I came into law school as a former Peace Corps volunteer. I found that first year of classes was challenging, and intellectually stimulating and fulfilling. But I also found it missing some of the tangible texture; the humanity that you come face-to-face with every day in the Peace Corps, and I wanted to understand how [legal education] can be used to help people and to address some of the ills that we see across our society, particularly for those folks who oftentimes fall through the cracks.

The Legal Aid Bureau provided that in very, very real detail. You get the chance to get into the court system and see how our system works and how it doesn’t, the shortfalls to it, the challenges folks have when they come in from diverse communities; some don’t have an inherent trust in our system of justice. Some folks speak a different language and come from different countries. They don’t understand the law and have struggled getting access to an attorney, and the myriad challenges that come with structural poverty in this county. … I can’t think of a more important thing that I did over the course of my time in law school than time at the Bureau.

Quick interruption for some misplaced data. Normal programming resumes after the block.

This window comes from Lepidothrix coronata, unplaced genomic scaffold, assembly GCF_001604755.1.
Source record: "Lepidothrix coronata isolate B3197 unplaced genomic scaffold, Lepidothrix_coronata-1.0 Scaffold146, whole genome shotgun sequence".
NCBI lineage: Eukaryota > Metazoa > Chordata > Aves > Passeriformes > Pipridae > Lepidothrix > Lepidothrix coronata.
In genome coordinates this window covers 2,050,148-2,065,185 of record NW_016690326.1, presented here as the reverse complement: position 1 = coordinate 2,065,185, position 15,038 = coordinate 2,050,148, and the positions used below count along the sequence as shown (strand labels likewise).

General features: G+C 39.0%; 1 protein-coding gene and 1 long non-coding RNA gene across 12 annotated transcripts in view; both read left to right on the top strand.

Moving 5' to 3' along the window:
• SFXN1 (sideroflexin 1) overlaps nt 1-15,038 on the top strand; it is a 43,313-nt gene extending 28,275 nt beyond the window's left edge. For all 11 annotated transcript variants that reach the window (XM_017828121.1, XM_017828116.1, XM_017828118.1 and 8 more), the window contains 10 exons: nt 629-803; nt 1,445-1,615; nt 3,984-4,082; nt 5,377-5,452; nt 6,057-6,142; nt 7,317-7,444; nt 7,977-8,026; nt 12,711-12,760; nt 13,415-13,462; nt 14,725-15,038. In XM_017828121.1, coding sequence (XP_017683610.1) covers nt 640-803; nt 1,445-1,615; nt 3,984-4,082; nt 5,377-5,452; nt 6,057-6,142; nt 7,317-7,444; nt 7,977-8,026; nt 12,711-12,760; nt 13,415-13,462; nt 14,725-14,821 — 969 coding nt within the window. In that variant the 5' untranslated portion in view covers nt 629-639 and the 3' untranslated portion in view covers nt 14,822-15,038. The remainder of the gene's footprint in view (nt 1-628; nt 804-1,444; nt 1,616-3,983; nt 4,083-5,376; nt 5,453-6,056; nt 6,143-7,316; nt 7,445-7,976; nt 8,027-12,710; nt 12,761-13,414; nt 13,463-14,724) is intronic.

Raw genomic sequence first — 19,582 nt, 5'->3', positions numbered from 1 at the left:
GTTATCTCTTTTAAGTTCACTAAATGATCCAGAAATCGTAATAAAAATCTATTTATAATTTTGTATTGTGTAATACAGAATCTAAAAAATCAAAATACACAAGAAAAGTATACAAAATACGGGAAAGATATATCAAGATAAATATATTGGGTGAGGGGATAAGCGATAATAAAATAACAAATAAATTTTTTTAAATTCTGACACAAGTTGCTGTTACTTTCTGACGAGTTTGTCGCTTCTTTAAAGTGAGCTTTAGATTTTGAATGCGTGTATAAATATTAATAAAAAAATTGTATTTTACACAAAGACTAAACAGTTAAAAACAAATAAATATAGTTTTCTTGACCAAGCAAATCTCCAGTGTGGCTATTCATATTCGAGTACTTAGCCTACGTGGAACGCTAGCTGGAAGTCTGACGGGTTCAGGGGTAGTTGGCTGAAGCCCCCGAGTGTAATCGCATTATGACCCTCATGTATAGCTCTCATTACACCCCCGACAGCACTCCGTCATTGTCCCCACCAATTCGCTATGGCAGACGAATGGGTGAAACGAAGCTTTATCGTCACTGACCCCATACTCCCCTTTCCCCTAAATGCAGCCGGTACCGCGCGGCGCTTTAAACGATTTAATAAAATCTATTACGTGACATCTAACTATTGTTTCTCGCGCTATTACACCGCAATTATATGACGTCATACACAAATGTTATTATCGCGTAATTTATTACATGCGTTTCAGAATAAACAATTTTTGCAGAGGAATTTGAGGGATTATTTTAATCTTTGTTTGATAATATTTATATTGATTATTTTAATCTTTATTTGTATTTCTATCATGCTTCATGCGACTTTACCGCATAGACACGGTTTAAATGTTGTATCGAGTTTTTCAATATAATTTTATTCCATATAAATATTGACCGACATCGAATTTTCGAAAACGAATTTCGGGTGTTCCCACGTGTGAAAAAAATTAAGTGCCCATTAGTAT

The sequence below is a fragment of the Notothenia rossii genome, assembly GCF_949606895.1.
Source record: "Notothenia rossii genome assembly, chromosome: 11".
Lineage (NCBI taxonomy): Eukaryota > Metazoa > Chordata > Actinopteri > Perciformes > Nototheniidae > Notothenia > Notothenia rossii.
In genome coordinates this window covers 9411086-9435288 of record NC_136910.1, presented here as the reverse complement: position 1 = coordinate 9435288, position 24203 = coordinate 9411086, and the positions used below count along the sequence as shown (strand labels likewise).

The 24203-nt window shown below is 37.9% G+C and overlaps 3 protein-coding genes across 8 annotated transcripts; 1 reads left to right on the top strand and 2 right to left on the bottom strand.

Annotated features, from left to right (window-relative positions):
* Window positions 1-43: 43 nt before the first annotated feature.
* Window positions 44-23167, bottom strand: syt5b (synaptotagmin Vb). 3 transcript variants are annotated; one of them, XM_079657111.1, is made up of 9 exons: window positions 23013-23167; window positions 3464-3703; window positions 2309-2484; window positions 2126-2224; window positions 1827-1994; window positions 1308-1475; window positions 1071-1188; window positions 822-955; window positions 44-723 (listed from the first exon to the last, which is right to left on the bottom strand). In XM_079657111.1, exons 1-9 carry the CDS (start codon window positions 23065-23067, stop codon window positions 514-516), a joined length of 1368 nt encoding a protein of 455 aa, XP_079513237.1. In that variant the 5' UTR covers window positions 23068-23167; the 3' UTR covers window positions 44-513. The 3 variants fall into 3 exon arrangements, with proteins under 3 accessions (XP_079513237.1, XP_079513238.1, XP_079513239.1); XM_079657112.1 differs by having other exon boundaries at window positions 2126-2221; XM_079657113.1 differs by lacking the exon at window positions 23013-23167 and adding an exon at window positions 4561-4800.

What specific memories do you have of the Bureau?

I recall a woman who was evicted from her home for a second time through no fault of her own because the landlord didn’t pay a mortgage after the mortgage rate popped. She and her school-aged children were kicked out. I remember trying to make sure she was able to stay in her home.

I had another case with two immigrant families living in a beautiful, old house in Dorchester that the landlord walked away from. It was stripped. There were live wires hanging from the ceiling. Rats and mice were everywhere. There was lead paint in one of the apartments with little children. We ended up in federal court on that case, because the attorneys that advanced it brought it in a name of a bank that didn’t exist because it had gotten taken over. We had fought the case for months from an entity that was no longer legally alive.

We learned about how one bad lawyer can cause an awful lot of damage. We saw how these families that didn’t understand our system of justice and how they have rights. They had no idea how to avail themselves of them. It was a really powerful experience for me and I’m certainly grateful that I did it.

Read More